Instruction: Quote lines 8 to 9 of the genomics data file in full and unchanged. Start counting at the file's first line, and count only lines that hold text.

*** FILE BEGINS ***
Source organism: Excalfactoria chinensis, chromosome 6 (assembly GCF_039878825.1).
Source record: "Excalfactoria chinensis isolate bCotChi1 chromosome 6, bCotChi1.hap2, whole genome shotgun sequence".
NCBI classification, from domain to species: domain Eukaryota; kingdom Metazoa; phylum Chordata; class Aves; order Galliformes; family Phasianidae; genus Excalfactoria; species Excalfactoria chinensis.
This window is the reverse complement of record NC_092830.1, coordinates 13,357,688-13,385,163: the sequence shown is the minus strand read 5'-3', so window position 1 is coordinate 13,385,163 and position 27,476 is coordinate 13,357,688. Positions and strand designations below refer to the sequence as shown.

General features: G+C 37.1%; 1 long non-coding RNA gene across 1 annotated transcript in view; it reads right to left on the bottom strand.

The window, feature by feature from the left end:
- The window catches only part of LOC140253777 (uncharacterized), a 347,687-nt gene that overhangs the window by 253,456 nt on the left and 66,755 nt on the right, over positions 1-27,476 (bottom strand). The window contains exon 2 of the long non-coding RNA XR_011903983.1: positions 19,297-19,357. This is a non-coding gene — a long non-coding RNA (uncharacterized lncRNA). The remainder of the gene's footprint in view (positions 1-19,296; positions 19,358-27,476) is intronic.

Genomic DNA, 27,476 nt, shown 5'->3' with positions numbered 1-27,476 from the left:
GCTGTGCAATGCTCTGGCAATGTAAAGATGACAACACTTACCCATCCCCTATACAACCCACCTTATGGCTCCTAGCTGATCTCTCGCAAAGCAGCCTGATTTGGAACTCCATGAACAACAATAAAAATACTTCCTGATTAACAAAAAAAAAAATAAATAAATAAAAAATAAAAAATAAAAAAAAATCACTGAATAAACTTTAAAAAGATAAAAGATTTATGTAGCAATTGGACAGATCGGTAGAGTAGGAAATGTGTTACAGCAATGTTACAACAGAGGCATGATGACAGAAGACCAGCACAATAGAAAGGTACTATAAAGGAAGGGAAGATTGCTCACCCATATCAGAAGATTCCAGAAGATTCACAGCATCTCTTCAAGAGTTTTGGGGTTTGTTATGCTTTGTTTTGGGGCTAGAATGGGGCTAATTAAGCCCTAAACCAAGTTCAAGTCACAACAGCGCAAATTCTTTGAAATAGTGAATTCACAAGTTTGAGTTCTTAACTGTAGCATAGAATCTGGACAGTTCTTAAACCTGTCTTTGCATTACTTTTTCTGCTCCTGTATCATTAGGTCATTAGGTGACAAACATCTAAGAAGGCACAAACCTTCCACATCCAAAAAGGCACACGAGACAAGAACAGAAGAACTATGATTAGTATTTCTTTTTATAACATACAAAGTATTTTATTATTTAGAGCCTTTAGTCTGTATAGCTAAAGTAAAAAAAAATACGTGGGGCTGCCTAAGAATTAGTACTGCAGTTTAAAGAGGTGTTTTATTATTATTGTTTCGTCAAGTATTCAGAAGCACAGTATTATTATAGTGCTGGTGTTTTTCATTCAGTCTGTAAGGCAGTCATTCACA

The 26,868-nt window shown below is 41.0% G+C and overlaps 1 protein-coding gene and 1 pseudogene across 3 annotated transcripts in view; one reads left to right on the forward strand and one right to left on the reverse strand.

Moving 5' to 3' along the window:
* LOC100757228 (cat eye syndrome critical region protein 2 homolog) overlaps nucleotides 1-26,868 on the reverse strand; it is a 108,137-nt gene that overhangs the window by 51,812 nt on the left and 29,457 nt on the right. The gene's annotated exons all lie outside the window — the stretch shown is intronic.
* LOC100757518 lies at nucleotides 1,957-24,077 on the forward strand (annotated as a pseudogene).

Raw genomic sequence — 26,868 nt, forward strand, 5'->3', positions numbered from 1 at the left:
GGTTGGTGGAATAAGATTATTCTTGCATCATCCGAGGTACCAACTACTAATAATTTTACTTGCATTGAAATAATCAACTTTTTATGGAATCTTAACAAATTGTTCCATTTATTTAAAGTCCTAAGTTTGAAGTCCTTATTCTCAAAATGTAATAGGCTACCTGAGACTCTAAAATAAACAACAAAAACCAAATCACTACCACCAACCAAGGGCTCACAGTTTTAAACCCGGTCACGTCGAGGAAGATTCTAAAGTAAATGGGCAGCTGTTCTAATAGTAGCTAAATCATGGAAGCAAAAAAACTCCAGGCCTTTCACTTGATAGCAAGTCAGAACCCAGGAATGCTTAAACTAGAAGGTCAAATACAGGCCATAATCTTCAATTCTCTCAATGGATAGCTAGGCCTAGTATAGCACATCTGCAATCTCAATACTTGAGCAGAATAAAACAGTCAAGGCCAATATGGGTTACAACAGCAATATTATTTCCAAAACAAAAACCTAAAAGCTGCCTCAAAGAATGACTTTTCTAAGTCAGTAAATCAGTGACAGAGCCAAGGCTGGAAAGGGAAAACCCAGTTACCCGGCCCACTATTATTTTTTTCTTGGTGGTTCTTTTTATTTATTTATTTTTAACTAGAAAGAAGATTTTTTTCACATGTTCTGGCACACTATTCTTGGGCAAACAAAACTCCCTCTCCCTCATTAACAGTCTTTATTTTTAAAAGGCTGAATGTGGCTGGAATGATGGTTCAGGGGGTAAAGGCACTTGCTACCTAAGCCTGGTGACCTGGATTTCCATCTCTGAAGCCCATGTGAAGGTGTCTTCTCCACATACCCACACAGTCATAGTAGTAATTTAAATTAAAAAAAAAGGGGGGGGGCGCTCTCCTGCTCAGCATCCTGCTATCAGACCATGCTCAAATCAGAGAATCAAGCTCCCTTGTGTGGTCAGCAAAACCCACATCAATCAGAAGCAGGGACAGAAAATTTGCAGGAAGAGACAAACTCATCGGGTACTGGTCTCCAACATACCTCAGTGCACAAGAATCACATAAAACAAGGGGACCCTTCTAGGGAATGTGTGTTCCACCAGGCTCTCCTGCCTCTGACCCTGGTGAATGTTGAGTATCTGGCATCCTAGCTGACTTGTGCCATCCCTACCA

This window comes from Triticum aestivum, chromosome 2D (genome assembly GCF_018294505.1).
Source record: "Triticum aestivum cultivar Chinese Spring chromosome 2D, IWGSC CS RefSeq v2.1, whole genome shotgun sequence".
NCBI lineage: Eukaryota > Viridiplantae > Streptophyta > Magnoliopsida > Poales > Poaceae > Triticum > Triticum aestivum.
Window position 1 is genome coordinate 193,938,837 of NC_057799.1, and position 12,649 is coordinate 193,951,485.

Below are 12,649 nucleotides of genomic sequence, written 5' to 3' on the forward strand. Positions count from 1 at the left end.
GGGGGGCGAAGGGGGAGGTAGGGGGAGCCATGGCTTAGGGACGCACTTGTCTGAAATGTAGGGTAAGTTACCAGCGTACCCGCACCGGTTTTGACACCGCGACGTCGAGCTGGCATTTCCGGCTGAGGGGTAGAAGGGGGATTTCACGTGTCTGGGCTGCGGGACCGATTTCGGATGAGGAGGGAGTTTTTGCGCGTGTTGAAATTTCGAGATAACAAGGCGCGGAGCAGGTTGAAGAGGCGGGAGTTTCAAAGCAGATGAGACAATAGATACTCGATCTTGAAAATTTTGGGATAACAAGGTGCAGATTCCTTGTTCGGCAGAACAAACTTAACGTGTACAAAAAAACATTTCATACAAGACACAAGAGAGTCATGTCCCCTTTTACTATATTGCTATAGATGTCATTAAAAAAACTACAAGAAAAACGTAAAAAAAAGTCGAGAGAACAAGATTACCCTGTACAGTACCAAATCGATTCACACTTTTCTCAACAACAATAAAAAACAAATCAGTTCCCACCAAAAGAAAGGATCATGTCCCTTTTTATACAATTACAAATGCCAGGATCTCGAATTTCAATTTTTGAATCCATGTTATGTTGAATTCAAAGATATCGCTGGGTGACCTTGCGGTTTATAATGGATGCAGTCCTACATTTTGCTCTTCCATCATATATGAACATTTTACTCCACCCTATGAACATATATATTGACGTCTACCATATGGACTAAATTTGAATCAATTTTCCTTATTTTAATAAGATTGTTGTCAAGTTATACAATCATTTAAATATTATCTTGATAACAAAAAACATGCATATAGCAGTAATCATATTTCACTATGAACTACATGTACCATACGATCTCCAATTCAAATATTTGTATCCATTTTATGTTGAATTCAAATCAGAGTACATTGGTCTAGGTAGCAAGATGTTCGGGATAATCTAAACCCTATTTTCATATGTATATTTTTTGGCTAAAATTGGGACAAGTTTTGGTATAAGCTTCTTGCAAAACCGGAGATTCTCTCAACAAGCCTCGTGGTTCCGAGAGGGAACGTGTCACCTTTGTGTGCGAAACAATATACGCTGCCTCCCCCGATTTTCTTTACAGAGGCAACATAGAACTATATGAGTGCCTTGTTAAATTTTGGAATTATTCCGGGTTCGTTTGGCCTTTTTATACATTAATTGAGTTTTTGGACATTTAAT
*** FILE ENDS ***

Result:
Genomic DNA, 27,476 nt, shown 5'->3' with positions numbered 1-27,476 from the left:
GCTGTGCAATGCTCTGGCAATGTAAAGATGACAACACTTACCCATCCCCTATACAACCCACCTTATGGCTCCTAGCTGATCTCTCGCAAAGCAGCCTGATTTGGAACTCCATGAACAACAATAAAAATACTTCCTGATTAACAAAAAAAAAAATAAATAAATAAAAAATAAAAAATAAAAAAAAATCACTGAATAAACTTTAAAAAGATAAAAGATTTATGTAGCAATTGGACAGATCGGTAGAGTAGGAAATGTGTTACAGCAATGTTACAACAGAGGCATGATGACAGAAGACCAGCACAATAGAAAGGTACTATAAAGGAAGGGAAGATTGCTCACCCATATCAGAAGATTCCAGAAGATTCACAGCATCTCTTCAAGAGTTTTGGGGTTTGTTATGCTTTGTTTTGGGGCTAGAATGGGGCTAATTAAGCCCTAAACCAAGTTCAAGTCACAACAGCGCAAATTCTTTGAAATAGTGAATTCACAAGTTTGAGTTCTTAACTGTAGCATAGAATCTGGACAGTTCTTAAACCTGTCTTTGCATTACTTTTTCTGCTCCTGTATCATTAGGTCATTAGGTGACAAACATCTAAGAAGGCACAAACCTTCCACATCCAAAAAGGCACACGAGACAAGAACAGAAGAACTATGATTAGTATTTCTTTTTATAACATACAAAGTATTTTATTATTTAGAGCCTTTAGTCTGTATAGCTAAAGTAAAAAAAAATACGTGGGGCTGCCTAAGAATTAGTACTGCAGTTTAAAGAGGTGTTTTATTATTATTGTTTCGTCAAGTATTCAGAAGCACAGTATTATTATAGTGCTGGTGTTTTTCATTCAGTCTGTAAGGCAGTCATTCACA